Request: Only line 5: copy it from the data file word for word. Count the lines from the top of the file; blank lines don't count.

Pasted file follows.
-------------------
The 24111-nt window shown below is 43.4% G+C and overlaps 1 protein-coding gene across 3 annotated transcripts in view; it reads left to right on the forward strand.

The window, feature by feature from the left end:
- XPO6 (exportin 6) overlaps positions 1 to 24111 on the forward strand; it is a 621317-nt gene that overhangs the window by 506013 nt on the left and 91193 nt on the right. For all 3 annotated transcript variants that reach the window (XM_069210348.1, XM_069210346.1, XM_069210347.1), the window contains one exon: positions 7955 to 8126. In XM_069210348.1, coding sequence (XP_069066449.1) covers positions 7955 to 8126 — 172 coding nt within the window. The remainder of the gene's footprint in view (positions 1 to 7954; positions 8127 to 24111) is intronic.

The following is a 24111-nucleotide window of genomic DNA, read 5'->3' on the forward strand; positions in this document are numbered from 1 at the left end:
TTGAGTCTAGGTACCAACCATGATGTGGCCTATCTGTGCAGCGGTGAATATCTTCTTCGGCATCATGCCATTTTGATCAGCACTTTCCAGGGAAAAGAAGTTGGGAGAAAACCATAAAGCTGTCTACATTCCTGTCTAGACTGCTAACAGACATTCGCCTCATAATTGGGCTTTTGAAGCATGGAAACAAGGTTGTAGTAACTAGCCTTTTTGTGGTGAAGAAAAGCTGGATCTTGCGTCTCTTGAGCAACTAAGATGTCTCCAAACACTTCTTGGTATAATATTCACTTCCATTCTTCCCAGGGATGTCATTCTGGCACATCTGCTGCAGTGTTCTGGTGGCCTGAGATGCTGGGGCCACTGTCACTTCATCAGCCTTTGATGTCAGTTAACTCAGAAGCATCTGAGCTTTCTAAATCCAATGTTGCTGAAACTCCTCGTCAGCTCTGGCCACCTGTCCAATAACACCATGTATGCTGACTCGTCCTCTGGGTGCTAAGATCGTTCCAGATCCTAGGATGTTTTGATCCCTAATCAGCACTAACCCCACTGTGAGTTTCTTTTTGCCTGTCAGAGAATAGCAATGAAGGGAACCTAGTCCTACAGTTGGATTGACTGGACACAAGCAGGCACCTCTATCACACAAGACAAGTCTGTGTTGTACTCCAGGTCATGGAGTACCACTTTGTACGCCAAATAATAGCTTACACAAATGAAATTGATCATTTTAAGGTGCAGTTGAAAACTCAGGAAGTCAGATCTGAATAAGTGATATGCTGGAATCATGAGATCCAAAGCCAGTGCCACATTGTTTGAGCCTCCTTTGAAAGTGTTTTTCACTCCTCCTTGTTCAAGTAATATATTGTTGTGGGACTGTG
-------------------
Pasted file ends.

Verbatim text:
TTGAGTCTAGGTACCAACCATGATGTGGCCTATCTGTGCAGCGGTGAATATCTTCTTCGGCATCATGCCATTTTGATCAGCACTTTCCAGGGAAAAGAAGTTGGGAGAAAACCATAAAGCTGTCTACATTCCTGTCTAGACTGCTAACAGACATTCGCCTCATAATTGGGCTTTTGAAGCATGGAAACAAGGTTGTAGTAACTAGCCTTTTTGTGGTGAAGAAAAGCTGGATCTTGCGTCTCTTGAGCAACTAAGATGTCTCCAAACACTTCTTGGTATAATATTCACTTCCATTCTTCCCAGGGATGTCATTCTGGCACATCTGCTGCAGTGTTCTGGTGGCCTGAGATGCTGGGGCCACTGTCACTTCATCAGCCTTTGATGTCAGTTAACTCAGAAGCATCTGAGCTTTCTAAATCCAATGTTGCTGAAACTCCTCGTCAGCTCTGGCCACCTGTCCAATAACACCATGTATGCTGACTCGTCCTCTGGGTGCTAAGATCGTTCCAGATCCTAGGATGTTTTGATCCCTAATCAGCACTAACCCCACTGTGAGTTTCTTTTTGCCTGTCAGAGAATAGCAATGAAGGGAACCTAGTCCTACAGTTGGATTGACTGGACACAAGCAGGCACCTCTATCACACAAGACAAGTCTGTGTTGTACTCCAGGTCATGGAGTACCACTTTGTACGCCAAATAATAGCTTACACAAATGAAATTGATCATTTTAAGGTGCAGTTGAAAACTCAGGAAGTCAGATCTGAATAAGTGATATGCTGGAATCATGAGATCCAAAGCCAGTGCCACATTGTTTGAGCCTCCTTTGAAAGTGTTTTTCACTCCTCCTTGTTCAAGTAATATATTGTTGTGGGACTGTG